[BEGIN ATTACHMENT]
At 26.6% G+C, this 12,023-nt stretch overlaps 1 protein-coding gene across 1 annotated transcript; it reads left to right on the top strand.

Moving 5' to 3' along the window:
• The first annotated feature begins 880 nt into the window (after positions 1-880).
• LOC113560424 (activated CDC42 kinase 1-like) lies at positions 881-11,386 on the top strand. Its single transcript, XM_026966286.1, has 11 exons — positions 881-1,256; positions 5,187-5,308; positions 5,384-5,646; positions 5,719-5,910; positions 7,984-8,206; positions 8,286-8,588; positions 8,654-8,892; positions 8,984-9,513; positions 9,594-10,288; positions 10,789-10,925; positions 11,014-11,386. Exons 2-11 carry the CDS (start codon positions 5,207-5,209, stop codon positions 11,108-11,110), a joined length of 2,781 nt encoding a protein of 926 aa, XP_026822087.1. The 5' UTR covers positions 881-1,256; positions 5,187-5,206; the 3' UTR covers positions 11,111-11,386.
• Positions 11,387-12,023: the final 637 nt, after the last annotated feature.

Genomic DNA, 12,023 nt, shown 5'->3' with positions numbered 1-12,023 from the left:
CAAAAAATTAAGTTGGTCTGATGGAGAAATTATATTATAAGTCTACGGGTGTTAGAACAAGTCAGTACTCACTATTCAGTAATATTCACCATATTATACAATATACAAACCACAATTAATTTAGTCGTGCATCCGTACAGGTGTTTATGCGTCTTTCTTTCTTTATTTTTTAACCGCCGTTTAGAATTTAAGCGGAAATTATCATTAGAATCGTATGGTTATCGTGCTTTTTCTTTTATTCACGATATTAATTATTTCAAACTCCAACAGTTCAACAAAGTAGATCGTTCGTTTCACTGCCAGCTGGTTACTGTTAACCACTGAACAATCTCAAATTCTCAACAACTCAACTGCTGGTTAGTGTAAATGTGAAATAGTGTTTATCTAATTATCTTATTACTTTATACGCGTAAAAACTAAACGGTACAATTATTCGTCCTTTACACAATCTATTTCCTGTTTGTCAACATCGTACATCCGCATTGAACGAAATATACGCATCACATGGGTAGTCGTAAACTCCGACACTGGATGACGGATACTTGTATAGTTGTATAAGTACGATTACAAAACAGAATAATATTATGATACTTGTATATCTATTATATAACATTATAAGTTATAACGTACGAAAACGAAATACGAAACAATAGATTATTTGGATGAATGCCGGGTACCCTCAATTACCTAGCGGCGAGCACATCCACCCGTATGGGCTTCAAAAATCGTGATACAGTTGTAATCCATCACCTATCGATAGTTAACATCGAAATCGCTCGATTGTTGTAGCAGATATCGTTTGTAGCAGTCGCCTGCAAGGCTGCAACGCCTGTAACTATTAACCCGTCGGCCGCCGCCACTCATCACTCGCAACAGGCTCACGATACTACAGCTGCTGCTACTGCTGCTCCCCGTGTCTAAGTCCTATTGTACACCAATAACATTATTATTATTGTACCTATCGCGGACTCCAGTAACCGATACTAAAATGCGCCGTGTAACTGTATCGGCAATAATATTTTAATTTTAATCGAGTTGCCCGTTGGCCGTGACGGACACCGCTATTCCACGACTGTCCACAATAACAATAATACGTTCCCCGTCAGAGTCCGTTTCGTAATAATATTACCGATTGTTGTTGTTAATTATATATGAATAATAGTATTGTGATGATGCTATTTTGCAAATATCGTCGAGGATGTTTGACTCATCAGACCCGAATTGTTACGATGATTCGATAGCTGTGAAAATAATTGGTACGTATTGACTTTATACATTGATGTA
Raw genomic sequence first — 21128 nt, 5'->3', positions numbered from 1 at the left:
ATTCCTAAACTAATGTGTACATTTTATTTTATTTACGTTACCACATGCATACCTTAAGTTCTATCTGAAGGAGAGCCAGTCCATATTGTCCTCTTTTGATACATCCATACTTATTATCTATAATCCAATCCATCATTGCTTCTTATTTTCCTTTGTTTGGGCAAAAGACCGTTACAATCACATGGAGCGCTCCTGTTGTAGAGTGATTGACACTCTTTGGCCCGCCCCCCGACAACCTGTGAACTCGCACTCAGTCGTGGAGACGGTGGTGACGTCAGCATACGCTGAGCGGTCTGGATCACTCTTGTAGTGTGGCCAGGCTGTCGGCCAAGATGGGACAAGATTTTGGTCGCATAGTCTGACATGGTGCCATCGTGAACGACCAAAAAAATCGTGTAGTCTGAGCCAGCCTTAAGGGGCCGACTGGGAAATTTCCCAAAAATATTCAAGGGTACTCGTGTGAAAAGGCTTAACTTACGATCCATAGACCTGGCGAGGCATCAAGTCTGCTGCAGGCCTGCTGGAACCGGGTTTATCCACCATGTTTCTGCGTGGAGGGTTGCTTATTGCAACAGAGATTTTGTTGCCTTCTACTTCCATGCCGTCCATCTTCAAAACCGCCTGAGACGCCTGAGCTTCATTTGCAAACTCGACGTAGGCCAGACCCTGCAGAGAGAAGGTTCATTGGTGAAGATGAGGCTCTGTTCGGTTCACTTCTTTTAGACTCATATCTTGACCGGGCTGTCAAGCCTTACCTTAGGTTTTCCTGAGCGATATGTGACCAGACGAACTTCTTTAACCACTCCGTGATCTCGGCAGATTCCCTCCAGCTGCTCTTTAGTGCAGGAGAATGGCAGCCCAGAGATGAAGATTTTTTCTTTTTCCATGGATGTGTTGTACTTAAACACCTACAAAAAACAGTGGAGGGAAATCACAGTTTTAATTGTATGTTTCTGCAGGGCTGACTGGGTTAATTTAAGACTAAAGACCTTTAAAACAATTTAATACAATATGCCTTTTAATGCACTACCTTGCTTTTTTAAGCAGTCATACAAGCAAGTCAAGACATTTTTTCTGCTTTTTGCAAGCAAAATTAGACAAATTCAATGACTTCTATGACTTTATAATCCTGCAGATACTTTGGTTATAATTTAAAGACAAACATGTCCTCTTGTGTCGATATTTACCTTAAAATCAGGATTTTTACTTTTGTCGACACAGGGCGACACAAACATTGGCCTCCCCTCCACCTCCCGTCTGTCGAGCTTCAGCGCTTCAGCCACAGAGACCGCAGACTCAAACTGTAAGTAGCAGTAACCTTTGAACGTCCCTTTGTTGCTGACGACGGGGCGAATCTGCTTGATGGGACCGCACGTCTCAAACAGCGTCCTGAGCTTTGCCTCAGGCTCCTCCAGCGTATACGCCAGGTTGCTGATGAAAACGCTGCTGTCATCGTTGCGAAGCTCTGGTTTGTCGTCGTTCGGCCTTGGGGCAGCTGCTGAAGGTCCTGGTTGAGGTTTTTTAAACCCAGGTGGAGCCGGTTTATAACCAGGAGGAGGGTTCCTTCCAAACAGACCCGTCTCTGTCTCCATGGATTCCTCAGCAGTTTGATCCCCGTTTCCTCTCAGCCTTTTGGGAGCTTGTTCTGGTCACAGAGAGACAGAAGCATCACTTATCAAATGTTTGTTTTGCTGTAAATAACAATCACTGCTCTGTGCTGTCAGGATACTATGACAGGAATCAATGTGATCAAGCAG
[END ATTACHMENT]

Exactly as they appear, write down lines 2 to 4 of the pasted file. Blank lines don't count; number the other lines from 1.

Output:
Moving 5' to 3' along the window:
• The first annotated feature begins 880 nt into the window (after positions 1-880).
• LOC113560424 (activated CDC42 kinase 1-like) lies at positions 881-11,386 on the top strand. Its single transcript, XM_026966286.1, has 11 exons — positions 881-1,256; positions 5,187-5,308; positions 5,384-5,646; positions 5,719-5,910; positions 7,984-8,206; positions 8,286-8,588; positions 8,654-8,892; positions 8,984-9,513; positions 9,594-10,288; positions 10,789-10,925; positions 11,014-11,386. Exons 2-11 carry the CDS (start codon positions 5,207-5,209, stop codon positions 11,108-11,110), a joined length of 2,781 nt encoding a protein of 926 aa, XP_026822087.1. The 5' UTR covers positions 881-1,256; positions 5,187-5,206; the 3' UTR covers positions 11,111-11,386.